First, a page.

“CORY: Papa done went up to the school and told Coach Zellman I can’t play football no more. Wouldn’t even let me play the game. Told him to tell the recruiter not to come. . . . Why you wanna do that to me? That was the one chance I had . . . I can’t work after school during the football season, Pop! I tried to tell you Mr. Stawicki’s holding my job for me. You don’t never want to listen to nobody. And then you wanna go and do this to me! . . . Just cause you didn’t have a chance! You just scared I’m gonna be better than you, that’s all.”

In the powerful dialogue between Cory and his father, Troy, the quote reveals the deep-rooted dreams, hopes, and aspirations of not only Cory but also the larger African American community during times of adversity. As I immersed myself in the intensity of the moment, his words struck a deeply personal chord within me. The raw vulnerability and genuine desperation in his voice resonated on a profound level, evoking a wellspring of empathy and understanding. 

Through Rose’s character, Wilson offers a profound homage to the unsung heroes, the pillars of strength and love within African American families. She is the definition of resilience and strength. Her character serves as a beacon of stability and support in the tumultuous lives of Troy and Cory. Rose’s unwavering commitment to her family and her ability to navigate the complexities of their relationships exemplify her profound depth as a character. As a reader, I was captivated by Rose’s unwavering spirit, her unyielding love, and her ability to find solace and fulfillment within the boundaries of her circumstances. We see her express this deep emotion inside her with the following quote,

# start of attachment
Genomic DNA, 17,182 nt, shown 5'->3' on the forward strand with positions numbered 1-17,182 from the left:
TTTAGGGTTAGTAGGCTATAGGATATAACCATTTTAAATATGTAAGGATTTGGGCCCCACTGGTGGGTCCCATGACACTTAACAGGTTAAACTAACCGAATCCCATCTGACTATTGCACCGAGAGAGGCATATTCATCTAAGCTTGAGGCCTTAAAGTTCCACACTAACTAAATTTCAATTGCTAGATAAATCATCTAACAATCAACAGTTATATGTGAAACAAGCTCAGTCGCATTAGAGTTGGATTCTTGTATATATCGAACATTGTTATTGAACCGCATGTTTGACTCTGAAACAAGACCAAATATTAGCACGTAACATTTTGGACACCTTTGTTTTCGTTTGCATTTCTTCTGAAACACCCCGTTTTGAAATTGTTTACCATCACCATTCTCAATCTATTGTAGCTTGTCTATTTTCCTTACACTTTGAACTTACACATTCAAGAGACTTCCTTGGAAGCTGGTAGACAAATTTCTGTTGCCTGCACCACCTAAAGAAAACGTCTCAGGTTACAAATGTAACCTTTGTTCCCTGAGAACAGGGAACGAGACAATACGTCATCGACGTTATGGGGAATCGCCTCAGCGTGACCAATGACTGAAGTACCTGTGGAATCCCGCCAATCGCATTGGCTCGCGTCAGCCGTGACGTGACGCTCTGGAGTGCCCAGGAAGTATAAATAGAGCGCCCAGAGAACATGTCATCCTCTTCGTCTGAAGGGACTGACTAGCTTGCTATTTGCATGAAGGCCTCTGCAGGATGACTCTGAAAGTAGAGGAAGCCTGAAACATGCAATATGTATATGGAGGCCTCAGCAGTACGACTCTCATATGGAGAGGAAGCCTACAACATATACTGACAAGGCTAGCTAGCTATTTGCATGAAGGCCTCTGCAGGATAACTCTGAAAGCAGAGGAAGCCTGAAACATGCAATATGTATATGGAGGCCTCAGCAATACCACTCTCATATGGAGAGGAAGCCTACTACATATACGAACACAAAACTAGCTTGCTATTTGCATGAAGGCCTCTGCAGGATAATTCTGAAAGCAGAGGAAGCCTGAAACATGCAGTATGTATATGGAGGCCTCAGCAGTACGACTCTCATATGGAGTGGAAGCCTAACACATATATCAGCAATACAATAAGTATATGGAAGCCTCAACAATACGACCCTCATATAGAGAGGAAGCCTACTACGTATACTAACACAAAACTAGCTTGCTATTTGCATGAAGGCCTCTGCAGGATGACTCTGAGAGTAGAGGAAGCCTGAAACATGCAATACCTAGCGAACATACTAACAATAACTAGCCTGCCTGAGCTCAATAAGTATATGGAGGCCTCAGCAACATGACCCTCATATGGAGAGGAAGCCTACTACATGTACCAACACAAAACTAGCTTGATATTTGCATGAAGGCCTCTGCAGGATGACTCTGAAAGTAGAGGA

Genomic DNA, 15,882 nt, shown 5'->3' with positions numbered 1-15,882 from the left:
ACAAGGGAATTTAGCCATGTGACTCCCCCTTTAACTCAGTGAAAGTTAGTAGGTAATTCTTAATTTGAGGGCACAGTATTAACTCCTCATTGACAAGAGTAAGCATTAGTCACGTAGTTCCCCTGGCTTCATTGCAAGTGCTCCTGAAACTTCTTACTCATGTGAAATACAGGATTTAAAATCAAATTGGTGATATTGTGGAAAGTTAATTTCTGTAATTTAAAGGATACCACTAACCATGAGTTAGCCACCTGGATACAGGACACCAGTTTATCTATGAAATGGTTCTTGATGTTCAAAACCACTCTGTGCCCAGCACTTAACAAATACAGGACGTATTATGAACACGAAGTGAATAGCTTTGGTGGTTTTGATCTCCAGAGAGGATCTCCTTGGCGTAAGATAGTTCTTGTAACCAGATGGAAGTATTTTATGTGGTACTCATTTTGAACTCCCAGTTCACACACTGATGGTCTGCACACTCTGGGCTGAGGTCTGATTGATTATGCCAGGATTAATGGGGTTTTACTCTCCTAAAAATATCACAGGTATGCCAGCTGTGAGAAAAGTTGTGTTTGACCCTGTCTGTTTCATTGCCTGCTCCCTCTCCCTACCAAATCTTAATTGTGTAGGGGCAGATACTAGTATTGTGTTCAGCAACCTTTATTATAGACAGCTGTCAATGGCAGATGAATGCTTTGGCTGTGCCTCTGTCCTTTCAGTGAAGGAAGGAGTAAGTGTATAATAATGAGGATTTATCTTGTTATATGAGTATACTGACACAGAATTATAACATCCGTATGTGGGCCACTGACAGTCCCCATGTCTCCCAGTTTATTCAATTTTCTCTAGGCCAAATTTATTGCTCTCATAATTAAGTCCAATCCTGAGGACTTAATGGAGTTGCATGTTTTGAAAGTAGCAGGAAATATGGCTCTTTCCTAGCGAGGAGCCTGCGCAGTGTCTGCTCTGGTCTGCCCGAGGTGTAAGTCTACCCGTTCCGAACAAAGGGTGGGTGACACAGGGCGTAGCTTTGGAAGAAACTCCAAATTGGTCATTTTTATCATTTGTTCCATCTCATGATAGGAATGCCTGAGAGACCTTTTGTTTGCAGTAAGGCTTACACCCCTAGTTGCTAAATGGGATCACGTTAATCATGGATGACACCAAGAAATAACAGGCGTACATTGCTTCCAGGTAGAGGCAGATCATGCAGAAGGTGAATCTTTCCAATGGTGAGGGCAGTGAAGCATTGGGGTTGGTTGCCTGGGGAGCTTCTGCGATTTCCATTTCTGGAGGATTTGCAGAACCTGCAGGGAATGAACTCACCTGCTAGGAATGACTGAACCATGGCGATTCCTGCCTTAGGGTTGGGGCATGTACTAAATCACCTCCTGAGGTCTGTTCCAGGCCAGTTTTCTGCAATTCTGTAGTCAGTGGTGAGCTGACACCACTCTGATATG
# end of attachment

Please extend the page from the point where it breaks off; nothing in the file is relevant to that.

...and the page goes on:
“‘ROSE: I been standing with you! I been right here with you, Troy. I got a life too. I gave eighteen years of my life to stand in the same spot with you. Don’t you think I ever wanted other things? Don’t you think I had dreams and hopes? . . . Don’t you think it ever crossed my mind to want to know other men? That I wanted to lay up somewhere and forget about my responsibilities? That I wanted someone to make me laugh so I could feel good? . . . But I held on to you, Troy. I took all my feelings, my wants and needs, my dreams . . . and I buried them inside you.”

Her selflessness and unwavering commitment to her family, even at the cost of her own happiness and personal aspirations, left me feeling both inspired and saddened. The realization of the immense sacrifices she had made, burying her own needs and aspirations for the sake of her loved ones, carried a weight that was heart-wrenching. The quote left an indelible mark, evoking a powerful blend of emotions that lingered long after I had finished reading. Rose’s character transcends the pages of the play, becoming an embodiment of the strength and tenacity of African American women who have faced countless hardships and triumphed against all odds.

As a reader, I was deeply moved by the raw emotions, profound dialogues, and the nuanced portrayal of these characters. Its universal themes of love, sacrifice, and the pursuit of dreams resonate with readers everywhere. I wholeheartedly recommend Fences to anyone seeking a profound and transformative literary experience. Fences is a testament to the power of literature to shed light on the human condition, to challenge societal norms, and to ignite profound conversations about identity, social justice, and the pursuit of dreams.